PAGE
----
NORMAN, Okla. - There is renewed concern over the militarization of police in Norman.
Controversy continues as talks reemerge about purchasing an armored vehicle for police.
In August of 2015, the city council tabled making a decision.
The issue is not back on the city council’s agenda yet, but the financial committee is set to discuss the possible purchase of a BearCat at Thursday night’s meeting.
"I can't get people to understand that it's not a military vehicle," said Norman Police Chief Keith Humphrey.
Humphrey said a BearCat is a rescue vehicle that can save victims of tornadoes, floods and other potentially deadly situations.
"If you have someone that's in an active shooter situation, this allows you to go in, evacuate people safely and then set up peaceful negotiations," Humphrey said.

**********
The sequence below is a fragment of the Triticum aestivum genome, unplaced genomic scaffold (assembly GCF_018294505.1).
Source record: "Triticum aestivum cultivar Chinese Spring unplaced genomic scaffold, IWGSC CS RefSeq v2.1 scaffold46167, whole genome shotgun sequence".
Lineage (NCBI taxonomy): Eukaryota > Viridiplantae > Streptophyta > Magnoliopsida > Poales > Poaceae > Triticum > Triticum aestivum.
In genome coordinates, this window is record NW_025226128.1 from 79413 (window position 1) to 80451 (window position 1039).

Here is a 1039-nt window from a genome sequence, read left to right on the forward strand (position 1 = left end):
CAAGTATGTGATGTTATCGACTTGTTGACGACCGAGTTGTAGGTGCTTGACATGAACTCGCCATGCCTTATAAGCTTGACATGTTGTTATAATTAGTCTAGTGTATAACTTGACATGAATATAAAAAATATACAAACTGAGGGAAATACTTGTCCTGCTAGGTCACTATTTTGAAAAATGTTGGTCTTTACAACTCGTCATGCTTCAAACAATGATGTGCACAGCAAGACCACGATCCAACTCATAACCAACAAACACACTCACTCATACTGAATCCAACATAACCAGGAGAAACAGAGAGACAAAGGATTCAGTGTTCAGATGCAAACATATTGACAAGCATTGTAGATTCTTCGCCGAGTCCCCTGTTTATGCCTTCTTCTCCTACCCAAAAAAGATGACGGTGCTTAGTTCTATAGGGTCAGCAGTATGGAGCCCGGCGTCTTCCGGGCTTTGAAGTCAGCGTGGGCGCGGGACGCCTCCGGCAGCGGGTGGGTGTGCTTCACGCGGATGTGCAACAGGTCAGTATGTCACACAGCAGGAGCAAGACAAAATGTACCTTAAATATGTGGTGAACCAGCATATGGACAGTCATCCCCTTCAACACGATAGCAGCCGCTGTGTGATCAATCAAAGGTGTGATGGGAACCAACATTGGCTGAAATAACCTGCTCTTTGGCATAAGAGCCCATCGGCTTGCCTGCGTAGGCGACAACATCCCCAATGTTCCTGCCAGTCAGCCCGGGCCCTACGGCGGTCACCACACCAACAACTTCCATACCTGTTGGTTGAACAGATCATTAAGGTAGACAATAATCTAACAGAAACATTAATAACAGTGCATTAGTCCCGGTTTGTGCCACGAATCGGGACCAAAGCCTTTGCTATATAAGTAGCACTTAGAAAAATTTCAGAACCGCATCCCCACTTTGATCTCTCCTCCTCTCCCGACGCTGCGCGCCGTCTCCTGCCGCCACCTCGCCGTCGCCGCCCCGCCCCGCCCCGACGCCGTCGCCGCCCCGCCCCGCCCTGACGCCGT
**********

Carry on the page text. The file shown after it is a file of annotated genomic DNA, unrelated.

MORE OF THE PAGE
The police department sees the need for an armored vehicle, but some residents do not.
"I think it would generate a level of mistrust. It shows the residents that the police don't feel safe just in the vehicle's they already have," said Kate Bierman.
Another concern is the bulletproof BearCat looks too militarized.
"It's really been used in protest situations and against the residents," Bierman said.
"I can't control what happened in Ferguson,” Humphrey said. “But, I definitely can control what happens here in Norman.”
The department said the BearCat would only be used in rescue and high-risk situations.
"I don't necessarily believe that having a vehicle like this will only be used in those situations," Bierman said.
The chief is asking the city to trust his request to help save lives.
"My responsibility is to live in a world of not if but when," Humphrey said.
A BearCat would cost around $280,000.
The Norman Police Department said the money to buy it would come from dollars seized from federal convicted criminals.
The chief said he is open to talk with concerned citizens and show them what would be the policy for a BearCat.